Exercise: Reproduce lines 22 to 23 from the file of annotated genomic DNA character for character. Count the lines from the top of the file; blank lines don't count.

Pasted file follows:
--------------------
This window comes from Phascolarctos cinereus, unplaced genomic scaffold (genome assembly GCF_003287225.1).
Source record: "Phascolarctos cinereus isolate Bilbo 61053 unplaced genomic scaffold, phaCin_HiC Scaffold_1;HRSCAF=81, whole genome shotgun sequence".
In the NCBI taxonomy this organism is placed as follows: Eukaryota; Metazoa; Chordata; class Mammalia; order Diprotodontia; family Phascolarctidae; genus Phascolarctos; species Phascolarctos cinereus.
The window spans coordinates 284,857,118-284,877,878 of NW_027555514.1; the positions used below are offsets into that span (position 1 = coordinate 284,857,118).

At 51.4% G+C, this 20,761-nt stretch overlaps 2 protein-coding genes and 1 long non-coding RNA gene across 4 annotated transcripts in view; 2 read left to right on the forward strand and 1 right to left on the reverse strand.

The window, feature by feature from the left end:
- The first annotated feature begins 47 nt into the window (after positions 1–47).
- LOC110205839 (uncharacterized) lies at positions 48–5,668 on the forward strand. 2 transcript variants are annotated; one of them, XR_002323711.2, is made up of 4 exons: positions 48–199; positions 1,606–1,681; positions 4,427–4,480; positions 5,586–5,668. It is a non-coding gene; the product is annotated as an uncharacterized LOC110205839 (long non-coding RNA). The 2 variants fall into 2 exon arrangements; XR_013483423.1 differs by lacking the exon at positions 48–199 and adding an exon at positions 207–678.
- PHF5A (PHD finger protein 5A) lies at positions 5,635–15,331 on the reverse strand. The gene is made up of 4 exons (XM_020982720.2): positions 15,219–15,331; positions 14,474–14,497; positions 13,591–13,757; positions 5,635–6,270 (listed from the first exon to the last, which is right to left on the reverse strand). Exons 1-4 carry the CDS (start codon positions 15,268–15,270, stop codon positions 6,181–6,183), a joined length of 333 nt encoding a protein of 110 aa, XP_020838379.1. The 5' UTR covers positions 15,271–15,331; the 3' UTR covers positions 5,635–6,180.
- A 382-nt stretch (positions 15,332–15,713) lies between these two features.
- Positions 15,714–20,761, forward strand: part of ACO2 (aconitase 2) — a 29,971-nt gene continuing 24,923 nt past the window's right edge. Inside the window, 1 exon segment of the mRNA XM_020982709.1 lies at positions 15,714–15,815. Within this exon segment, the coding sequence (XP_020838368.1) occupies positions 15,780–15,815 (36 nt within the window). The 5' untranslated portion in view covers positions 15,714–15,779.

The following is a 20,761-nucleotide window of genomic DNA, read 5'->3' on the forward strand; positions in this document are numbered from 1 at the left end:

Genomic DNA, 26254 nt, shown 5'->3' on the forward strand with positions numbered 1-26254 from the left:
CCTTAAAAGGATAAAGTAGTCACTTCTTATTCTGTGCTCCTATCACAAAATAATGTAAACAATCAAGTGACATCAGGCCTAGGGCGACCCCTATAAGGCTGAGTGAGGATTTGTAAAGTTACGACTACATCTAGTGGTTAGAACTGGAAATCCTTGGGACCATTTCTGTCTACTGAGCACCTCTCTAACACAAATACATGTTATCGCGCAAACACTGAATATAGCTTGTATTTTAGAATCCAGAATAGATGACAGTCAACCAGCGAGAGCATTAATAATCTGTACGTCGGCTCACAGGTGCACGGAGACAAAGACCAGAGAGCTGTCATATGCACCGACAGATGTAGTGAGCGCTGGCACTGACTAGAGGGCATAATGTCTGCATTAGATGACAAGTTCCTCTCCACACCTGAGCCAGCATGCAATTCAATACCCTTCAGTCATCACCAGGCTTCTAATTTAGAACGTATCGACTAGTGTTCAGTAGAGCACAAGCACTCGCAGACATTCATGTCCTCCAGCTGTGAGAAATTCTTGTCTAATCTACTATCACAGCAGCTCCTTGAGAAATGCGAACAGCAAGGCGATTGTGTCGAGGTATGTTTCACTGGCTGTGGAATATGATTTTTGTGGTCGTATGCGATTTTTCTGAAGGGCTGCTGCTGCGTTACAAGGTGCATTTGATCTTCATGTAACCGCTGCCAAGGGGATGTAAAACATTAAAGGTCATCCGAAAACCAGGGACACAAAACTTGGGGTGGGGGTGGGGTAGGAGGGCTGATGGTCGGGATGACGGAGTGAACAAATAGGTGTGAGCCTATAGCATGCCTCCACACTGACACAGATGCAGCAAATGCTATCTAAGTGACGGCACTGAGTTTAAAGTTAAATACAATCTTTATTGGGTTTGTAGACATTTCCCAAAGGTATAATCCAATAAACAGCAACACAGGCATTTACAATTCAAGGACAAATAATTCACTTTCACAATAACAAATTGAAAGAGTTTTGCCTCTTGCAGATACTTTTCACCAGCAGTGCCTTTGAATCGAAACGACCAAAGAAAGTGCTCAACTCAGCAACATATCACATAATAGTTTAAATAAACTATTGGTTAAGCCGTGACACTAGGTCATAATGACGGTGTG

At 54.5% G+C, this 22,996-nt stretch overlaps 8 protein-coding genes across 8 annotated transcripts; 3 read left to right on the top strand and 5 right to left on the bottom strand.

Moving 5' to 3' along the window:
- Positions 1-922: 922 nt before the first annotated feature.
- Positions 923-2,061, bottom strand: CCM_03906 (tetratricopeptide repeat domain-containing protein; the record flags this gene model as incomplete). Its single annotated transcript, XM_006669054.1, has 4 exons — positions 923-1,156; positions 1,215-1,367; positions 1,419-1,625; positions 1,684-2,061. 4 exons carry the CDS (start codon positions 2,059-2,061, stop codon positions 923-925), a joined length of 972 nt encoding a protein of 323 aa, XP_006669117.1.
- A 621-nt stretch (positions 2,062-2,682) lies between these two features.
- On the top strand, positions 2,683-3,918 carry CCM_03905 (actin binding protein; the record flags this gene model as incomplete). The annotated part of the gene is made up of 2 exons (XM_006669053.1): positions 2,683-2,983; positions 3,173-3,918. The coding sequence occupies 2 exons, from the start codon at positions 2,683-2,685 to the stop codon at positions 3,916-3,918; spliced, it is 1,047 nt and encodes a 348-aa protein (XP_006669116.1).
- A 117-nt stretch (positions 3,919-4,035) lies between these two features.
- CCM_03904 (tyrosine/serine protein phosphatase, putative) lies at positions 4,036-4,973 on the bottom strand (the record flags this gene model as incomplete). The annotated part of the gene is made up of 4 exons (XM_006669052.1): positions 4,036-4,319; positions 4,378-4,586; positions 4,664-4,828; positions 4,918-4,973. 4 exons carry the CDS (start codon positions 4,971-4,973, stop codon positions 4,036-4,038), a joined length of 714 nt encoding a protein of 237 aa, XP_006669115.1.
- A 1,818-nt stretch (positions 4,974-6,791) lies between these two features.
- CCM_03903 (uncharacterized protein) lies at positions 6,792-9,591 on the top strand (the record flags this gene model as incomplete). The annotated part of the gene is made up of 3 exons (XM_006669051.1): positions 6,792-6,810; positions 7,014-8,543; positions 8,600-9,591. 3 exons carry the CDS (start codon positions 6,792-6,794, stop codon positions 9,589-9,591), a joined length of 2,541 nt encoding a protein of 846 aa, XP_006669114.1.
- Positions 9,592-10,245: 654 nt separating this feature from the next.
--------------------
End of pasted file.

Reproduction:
- CCM_03904 (tyrosine/serine protein phosphatase, putative) lies at positions 4,036-4,973 on the bottom strand (the record flags this gene model as incomplete). The annotated part of the gene is made up of 4 exons (XM_006669052.1): positions 4,036-4,319; positions 4,378-4,586; positions 4,664-4,828; positions 4,918-4,973. 4 exons carry the CDS (start codon positions 4,971-4,973, stop codon positions 4,036-4,038), a joined length of 714 nt encoding a protein of 237 aa, XP_006669115.1.
- A 1,818-nt stretch (positions 4,974-6,791) lies between these two features.